The Difficult Conversation about Inappropriate Attire

Shawnee Love   •   October 25, 2019

I am kicking off a series on difficult conversations with one that comes up almost weekly in our world- appropriate attire at work. Although as you might guess, we get the call when the attire is inappropriate.

I am not referring to lack of personal protective equipment or missing coveralls or lab coats although those might qualify as inappropriate attire too. Rather, I am talking about clothing which doesn’t fit the situation, the job, the culture, the industry, the working world in general, or let’s be honest, the person.

Appropriate clothing differs by workplace and what is acceptable in one might not be allowed in another. That’s why its really important to be up front with candidates and employees on what works for your organization.  If you truly don’t care, say so. But if you care, be honest and clear about what you expect. Put it in your policies and train your staff in your standards. Pictures help because “business casual” is different in every business! Having a clear guide for what is acceptable helps too, because if you do have to have a difficult conversation about clothing, you can talk about it in terms of what the employee has already been told. The conversation becomes a lot harder if you haven’t been clear about your expectations because people like their style and telling them something they are wearing isn’t appropriate can be misinterpreted as a personal critique.  Throw in the male / female “me too” drama that exists and its no wonder managers find clothing to be an extremely difficult conversation.

At the same time, if you don’t address inappropriate clothing you are risking far more. Your organization’s branding or reputation may be at stake along with your work environment and relationships among employees and with customers. Consider clothing which is unacceptable by virtue of:

  • Place and time such as wearing yoga pants or gym gear to a job not in a gym, wearing an cocktail dress to a manufacturing facility, or wearing jeans and tank top when the office,
  • Sloppiness (e.g., skater boy pants hanging down to the thighs in an office),
  • Logo/ graphics on the clothes which are rude, obnoxious or highly polarizing,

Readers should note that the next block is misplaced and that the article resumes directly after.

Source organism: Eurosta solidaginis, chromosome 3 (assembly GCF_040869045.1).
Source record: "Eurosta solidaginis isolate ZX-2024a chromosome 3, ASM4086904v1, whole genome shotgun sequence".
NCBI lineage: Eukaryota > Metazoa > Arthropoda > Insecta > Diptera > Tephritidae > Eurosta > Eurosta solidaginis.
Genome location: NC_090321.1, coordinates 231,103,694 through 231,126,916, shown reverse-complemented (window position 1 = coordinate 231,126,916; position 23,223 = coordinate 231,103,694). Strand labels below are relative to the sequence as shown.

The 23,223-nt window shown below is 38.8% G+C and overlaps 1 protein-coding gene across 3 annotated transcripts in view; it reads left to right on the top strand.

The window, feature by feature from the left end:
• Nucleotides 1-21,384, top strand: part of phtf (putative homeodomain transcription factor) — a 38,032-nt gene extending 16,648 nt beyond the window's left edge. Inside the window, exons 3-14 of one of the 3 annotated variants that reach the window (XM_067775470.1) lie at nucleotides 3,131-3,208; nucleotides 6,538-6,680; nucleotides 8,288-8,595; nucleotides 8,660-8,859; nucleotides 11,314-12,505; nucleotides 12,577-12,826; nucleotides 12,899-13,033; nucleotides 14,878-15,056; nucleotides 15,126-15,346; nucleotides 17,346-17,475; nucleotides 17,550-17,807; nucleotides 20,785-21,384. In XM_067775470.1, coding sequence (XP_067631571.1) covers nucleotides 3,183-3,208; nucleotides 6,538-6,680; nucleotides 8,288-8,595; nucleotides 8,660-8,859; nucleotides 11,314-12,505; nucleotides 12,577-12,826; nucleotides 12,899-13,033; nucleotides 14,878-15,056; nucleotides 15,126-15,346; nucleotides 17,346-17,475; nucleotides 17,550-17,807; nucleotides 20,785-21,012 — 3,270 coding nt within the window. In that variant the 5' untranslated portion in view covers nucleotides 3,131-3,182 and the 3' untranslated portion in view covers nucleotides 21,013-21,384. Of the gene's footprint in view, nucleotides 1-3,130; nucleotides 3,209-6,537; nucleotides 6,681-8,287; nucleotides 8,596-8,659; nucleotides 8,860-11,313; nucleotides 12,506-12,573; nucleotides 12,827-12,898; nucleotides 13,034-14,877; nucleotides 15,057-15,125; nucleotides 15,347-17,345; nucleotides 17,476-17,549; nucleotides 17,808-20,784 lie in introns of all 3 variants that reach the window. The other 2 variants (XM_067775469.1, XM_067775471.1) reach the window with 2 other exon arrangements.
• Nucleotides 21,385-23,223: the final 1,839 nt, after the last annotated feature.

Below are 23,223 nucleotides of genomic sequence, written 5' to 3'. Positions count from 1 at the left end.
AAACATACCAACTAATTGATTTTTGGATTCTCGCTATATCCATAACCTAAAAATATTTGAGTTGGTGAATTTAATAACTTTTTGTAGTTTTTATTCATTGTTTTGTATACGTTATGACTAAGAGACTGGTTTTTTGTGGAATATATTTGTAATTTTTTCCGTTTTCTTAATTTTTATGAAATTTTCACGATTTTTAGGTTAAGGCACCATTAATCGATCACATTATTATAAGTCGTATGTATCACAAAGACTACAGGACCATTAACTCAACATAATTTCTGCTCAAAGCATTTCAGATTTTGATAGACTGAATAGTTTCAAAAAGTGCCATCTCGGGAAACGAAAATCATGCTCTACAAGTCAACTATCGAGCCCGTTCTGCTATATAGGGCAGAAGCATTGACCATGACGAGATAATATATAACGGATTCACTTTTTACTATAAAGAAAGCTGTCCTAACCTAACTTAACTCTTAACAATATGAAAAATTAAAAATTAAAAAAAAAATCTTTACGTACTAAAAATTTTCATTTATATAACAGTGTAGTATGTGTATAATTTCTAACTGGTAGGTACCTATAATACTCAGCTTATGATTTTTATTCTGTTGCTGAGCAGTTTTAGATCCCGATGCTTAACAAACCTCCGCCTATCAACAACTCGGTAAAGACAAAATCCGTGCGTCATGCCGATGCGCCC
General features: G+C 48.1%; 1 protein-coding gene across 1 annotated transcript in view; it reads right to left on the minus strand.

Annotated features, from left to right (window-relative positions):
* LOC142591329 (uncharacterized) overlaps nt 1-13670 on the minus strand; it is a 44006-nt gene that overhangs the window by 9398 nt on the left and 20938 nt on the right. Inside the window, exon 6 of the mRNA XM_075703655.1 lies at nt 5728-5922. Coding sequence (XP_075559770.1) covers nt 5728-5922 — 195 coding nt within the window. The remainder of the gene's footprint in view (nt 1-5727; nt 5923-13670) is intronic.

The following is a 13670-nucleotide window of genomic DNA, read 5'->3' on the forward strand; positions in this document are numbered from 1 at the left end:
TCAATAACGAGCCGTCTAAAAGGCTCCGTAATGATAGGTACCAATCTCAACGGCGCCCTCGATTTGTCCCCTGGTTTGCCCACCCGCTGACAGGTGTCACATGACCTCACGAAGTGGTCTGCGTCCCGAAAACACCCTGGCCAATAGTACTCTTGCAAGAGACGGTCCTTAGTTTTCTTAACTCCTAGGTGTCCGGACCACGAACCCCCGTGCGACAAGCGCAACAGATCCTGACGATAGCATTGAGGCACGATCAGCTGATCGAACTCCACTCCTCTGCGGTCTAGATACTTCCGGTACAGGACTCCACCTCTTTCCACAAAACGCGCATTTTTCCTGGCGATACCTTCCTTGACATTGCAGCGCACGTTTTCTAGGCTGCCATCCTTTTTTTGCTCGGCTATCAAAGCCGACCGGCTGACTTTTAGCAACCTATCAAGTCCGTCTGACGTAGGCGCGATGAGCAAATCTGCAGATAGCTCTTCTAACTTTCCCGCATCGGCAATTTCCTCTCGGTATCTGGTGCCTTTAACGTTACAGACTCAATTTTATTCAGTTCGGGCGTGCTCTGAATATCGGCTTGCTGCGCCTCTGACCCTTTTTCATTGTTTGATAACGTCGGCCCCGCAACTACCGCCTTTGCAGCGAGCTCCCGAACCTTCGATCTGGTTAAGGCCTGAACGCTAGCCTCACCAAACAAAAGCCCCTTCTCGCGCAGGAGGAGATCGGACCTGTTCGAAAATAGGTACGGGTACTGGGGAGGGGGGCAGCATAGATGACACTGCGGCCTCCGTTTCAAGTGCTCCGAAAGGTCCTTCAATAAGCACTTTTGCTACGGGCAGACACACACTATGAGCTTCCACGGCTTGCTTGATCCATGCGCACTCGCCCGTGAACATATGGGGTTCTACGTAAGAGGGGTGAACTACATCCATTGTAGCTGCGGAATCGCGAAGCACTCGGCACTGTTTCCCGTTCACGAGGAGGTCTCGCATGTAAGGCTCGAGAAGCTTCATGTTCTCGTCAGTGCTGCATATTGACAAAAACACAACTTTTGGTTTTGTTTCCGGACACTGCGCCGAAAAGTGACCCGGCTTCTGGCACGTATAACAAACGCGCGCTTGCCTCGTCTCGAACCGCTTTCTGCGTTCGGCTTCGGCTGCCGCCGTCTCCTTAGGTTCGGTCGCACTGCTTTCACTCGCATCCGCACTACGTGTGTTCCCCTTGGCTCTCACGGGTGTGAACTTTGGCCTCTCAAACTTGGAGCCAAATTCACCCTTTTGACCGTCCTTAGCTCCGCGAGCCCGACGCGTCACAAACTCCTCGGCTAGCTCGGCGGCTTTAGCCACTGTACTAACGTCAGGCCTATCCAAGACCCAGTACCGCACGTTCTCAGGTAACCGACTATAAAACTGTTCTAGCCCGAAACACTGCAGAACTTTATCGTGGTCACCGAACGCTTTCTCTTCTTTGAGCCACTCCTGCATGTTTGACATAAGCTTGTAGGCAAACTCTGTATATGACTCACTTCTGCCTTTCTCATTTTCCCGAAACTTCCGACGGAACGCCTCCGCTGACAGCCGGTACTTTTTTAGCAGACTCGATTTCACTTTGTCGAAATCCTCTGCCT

• Lack of fit (which can be when clothing hangs off the body or when the body hangs out of the clothes).
  • Style and organizational culture including:
    • Too revealing, think low tops, high slits, short skirts or shorts, backless or strapless tops, sheer, undergarments or lack thereof showing, etc.,
    • Not aligned with the “corporate uniform” (think blue suits at IBM), and
    • Not aligned with the vibe of the organization (e.g., wearing a suit when everyone else is in goth).

Fortunately, the earlier you address these types of issues with an employee, the greater the likelihood of a successful resolution. Therefore, to have a difficult conversation about clothing, I encourage you to:

  1. Start with clarifying what the clothing expectations are first (whether the person should be or is aware of the “rules” or not).
  2. Next, explain why those guidelines are in place.
  3. Then, ensure the employee knows how s/he fell short of meeting your expectations.
  4. Finally, talk about the correction necessary and how the employee can go about it.  E.g., does the person need to go home and get changed or  wear something different in future? Does the person need time to buy new clothing? Etc.

This kind of coaching can be great education for your employee into the culture of the organization as well as a career development conversation if the employee truly doesn’t understand the image being conveyed with their clothing.

One final but very important tip is that it helps to prepare by thinking through what you want to say and perhaps even saying it out loud so you can reflect on how you would feel if someone said that to you.

Any questions about these and other difficult conversations, we are here to help!

By |2019-10-25T15:41:39-08:00October 25th, 2019|Management|